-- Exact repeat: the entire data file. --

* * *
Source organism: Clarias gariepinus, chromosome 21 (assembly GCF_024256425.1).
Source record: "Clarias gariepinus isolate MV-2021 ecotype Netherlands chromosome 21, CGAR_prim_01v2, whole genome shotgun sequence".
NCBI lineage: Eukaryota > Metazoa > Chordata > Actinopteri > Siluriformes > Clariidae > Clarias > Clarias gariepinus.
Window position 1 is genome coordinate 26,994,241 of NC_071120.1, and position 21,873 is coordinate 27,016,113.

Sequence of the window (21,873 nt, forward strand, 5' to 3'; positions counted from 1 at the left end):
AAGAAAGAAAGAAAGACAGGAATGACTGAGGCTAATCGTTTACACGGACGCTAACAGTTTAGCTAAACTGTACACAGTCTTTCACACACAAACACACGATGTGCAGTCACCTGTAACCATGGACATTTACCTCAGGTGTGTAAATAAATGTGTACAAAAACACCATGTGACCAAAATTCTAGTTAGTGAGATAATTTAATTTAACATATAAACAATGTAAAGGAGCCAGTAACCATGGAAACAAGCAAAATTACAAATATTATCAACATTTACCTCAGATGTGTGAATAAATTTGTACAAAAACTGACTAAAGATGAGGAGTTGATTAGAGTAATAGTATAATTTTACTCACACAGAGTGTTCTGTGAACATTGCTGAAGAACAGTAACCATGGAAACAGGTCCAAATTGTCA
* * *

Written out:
Source organism: Clarias gariepinus, chromosome 21 (assembly GCF_024256425.1).
Source record: "Clarias gariepinus isolate MV-2021 ecotype Netherlands chromosome 21, CGAR_prim_01v2, whole genome shotgun sequence".
NCBI lineage: Eukaryota > Metazoa > Chordata > Actinopteri > Siluriformes > Clariidae > Clarias > Clarias gariepinus.
Window position 1 is genome coordinate 26,994,241 of NC_071120.1, and position 21,873 is coordinate 27,016,113.

Sequence of the window (21,873 nt, forward strand, 5' to 3'; positions counted from 1 at the left end):
AAGAAAGAAAGAAAGACAGGAATGACTGAGGCTAATCGTTTACACGGACGCTAACAGTTTAGCTAAACTGTACACAGTCTTTCACACACAAACACACGATGTGCAGTCACCTGTAACCATGGACATTTACCTCAGGTGTGTAAATAAATGTGTACAAAAACACCATGTGACCAAAATTCTAGTTAGTGAGATAATTTAATTTAACATATAAACAATGTAAAGGAGCCAGTAACCATGGAAACAAGCAAAATTACAAATATTATCAACATTTACCTCAGATGTGTGAATAAATTTGTACAAAAACTGACTAAAGATGAGGAGTTGATTAGAGTAATAGTATAATTTTACTCACACAGAGTGTTCTGTGAACATTGCTGAAGAACAGTAACCATGGAAACAGGTCCAAATTGTCA